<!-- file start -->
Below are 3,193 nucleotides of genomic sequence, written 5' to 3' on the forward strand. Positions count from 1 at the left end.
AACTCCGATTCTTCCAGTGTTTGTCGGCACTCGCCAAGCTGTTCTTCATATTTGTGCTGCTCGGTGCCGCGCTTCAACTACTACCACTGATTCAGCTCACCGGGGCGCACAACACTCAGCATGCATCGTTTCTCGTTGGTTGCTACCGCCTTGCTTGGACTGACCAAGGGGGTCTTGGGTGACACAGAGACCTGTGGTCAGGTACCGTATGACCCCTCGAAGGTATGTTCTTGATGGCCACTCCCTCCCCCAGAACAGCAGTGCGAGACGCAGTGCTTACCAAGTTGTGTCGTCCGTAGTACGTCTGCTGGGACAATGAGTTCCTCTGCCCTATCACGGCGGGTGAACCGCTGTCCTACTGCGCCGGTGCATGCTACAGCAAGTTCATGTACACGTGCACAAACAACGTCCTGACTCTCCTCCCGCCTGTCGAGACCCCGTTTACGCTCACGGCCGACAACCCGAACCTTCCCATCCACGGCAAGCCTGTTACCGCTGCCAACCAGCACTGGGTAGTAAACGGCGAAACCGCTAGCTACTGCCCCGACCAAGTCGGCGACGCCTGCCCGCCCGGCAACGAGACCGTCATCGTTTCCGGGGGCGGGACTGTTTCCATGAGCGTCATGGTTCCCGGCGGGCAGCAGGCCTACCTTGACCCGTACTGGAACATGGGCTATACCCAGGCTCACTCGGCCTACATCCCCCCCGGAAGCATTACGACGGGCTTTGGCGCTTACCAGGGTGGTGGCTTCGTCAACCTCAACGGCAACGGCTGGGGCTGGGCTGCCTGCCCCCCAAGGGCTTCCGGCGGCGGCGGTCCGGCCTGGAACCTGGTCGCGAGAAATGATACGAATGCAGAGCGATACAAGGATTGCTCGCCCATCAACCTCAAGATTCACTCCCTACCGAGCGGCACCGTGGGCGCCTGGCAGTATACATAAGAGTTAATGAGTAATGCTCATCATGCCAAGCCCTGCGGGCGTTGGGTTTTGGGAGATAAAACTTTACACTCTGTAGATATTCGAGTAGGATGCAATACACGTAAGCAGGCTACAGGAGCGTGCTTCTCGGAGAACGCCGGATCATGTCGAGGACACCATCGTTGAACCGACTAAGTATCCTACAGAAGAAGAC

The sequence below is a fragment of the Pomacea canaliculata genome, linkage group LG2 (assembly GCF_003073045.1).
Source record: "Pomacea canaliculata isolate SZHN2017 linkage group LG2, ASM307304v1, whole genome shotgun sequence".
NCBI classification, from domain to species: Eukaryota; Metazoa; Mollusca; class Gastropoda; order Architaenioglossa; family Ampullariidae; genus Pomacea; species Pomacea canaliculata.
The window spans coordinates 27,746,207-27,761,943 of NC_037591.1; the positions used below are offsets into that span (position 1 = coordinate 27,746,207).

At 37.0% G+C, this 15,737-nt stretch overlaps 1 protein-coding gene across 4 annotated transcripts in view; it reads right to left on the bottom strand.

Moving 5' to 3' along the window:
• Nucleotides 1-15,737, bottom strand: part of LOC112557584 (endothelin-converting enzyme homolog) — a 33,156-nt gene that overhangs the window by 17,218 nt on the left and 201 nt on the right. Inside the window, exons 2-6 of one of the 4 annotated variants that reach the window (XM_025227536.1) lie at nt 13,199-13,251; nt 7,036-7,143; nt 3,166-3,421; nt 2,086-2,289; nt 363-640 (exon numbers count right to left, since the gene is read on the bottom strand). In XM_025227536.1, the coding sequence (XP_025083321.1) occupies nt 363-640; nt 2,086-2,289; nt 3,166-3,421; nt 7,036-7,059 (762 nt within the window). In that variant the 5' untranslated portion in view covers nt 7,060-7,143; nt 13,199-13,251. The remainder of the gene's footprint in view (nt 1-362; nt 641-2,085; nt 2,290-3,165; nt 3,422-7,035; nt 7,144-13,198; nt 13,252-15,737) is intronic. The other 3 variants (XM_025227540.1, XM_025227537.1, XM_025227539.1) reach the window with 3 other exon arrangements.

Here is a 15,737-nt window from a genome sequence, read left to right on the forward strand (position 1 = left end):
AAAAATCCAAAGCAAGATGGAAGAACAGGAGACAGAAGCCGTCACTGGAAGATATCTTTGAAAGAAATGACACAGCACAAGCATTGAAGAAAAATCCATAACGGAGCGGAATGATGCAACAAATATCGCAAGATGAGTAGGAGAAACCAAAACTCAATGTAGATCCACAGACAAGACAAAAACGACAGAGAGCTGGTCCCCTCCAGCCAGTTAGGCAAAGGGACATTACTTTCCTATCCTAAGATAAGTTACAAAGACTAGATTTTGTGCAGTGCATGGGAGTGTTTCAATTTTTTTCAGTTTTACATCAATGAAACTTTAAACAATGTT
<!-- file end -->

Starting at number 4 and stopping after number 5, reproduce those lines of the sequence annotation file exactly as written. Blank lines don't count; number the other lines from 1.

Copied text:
Source record: "Pomacea canaliculata isolate SZHN2017 linkage group LG2, ASM307304v1, whole genome shotgun sequence".
NCBI classification, from domain to species: Eukaryota; Metazoa; Mollusca; class Gastropoda; order Architaenioglossa; family Ampullariidae; genus Pomacea; species Pomacea canaliculata.